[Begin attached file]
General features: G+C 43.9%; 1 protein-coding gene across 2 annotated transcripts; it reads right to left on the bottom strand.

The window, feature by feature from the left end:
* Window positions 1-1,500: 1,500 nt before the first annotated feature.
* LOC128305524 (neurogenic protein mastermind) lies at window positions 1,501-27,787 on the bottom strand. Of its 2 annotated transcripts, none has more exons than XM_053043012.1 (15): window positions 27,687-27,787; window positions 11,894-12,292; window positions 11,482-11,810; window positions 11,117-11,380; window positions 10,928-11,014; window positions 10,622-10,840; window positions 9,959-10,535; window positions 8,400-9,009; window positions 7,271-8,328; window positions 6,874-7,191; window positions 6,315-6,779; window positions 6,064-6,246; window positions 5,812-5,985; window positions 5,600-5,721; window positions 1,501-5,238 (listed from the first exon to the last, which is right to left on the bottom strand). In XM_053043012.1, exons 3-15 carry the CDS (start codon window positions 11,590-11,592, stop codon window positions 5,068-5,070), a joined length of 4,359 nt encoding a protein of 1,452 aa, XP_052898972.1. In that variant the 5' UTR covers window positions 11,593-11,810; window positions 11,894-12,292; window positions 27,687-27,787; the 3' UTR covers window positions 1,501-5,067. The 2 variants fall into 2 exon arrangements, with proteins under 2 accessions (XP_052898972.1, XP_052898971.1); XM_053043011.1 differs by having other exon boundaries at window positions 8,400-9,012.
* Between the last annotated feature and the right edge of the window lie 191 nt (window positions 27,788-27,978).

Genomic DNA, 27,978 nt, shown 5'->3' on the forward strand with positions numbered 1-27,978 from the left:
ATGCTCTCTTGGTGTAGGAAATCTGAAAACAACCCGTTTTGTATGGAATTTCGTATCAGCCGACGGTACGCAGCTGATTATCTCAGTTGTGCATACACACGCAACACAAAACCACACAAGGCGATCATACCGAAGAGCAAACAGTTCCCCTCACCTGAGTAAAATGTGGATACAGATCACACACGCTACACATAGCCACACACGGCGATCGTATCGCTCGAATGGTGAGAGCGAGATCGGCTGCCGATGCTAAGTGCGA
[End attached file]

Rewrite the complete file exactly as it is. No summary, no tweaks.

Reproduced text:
General features: G+C 43.9%; 1 protein-coding gene across 2 annotated transcripts; it reads right to left on the bottom strand.

The window, feature by feature from the left end:
* Window positions 1-1,500: 1,500 nt before the first annotated feature.
* LOC128305524 (neurogenic protein mastermind) lies at window positions 1,501-27,787 on the bottom strand. Of its 2 annotated transcripts, none has more exons than XM_053043012.1 (15): window positions 27,687-27,787; window positions 11,894-12,292; window positions 11,482-11,810; window positions 11,117-11,380; window positions 10,928-11,014; window positions 10,622-10,840; window positions 9,959-10,535; window positions 8,400-9,009; window positions 7,271-8,328; window positions 6,874-7,191; window positions 6,315-6,779; window positions 6,064-6,246; window positions 5,812-5,985; window positions 5,600-5,721; window positions 1,501-5,238 (listed from the first exon to the last, which is right to left on the bottom strand). In XM_053043012.1, exons 3-15 carry the CDS (start codon window positions 11,590-11,592, stop codon window positions 5,068-5,070), a joined length of 4,359 nt encoding a protein of 1,452 aa, XP_052898972.1. In that variant the 5' UTR covers window positions 11,593-11,810; window positions 11,894-12,292; window positions 27,687-27,787; the 3' UTR covers window positions 1,501-5,067. The 2 variants fall into 2 exon arrangements, with proteins under 2 accessions (XP_052898972.1, XP_052898971.1); XM_053043011.1 differs by having other exon boundaries at window positions 8,400-9,012.
* Between the last annotated feature and the right edge of the window lie 191 nt (window positions 27,788-27,978).

Genomic DNA, 27,978 nt, shown 5'->3' on the forward strand with positions numbered 1-27,978 from the left:
ATGCTCTCTTGGTGTAGGAAATCTGAAAACAACCCGTTTTGTATGGAATTTCGTATCAGCCGACGGTACGCAGCTGATTATCTCAGTTGTGCATACACACGCAACACAAAACCACACAAGGCGATCATACCGAAGAGCAAACAGTTCCCCTCACCTGAGTAAAATGTGGATACAGATCACACACGCTACACATAGCCACACACGGCGATCGTATCGCTCGAATGGTGAGAGCGAGATCGGCTGCCGATGCTAAGTGCGA